Rococo sculptor and painter Agostino Cornacchini was born  27 August 1686 in in Pescia.

By Ioannis Tzortzakakis

Rococo sculptor and painter Agostino Cornacchini was born  27 August 1686 in in Pescia. He studied from 1697 with the sculptor Giovanni Battista Foggini in Florence. He settled in Rome in 1712 with his uncle, Cardinal Carlo Agostino Fabroni, who provided him a workshop and revenue until 1720. 

Cornacchini’s masterpiece is the equestrian statue of Charlemagne (1720-1725) at the Scalia Regia, at the entrance of the Vatican Palace, which parallels the equestrian statue of Constantine by Gian Lorenzo Bernini. In the Basilica of St. Peter, he also made the statue of the prophet Elijah (1727). In Rome, he is also the author of the marble busts of the cardinals Ferdinando d’Adda and Luigi Omodei kept in the sacristy of San Carlo al Corso, and the statue of St. John Nepomuk at the Milvian Bridge (Pont Milvius), Rome, commissioned by the Hungarian Cardinal Michael von Friedrich Althann. Some of his works are still visible in Ancona, Pistoia, Orvieto,  and Turin.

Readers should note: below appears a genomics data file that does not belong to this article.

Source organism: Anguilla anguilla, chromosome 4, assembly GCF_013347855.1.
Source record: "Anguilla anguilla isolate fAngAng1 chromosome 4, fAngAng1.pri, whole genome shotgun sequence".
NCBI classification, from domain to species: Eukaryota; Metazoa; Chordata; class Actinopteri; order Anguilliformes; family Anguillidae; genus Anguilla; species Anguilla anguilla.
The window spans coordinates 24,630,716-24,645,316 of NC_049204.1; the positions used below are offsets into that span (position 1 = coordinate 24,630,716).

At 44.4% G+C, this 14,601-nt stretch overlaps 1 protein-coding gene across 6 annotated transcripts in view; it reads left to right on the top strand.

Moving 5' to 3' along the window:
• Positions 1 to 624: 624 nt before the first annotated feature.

The Infant Christ asleep, adored by two angels, 1727, Victoria and Albert Museum, London.
Sleeping Endymion, 1716, Museum of Fine Arts, Boston.
Saint Ursula, Vatican.
Prophet Elijah.
Sleeping Endymion; 1716, The Cleveland Museum of Art.
Equestrian Statue of Charlemagne, 1725, Scala Regia, Vatican.

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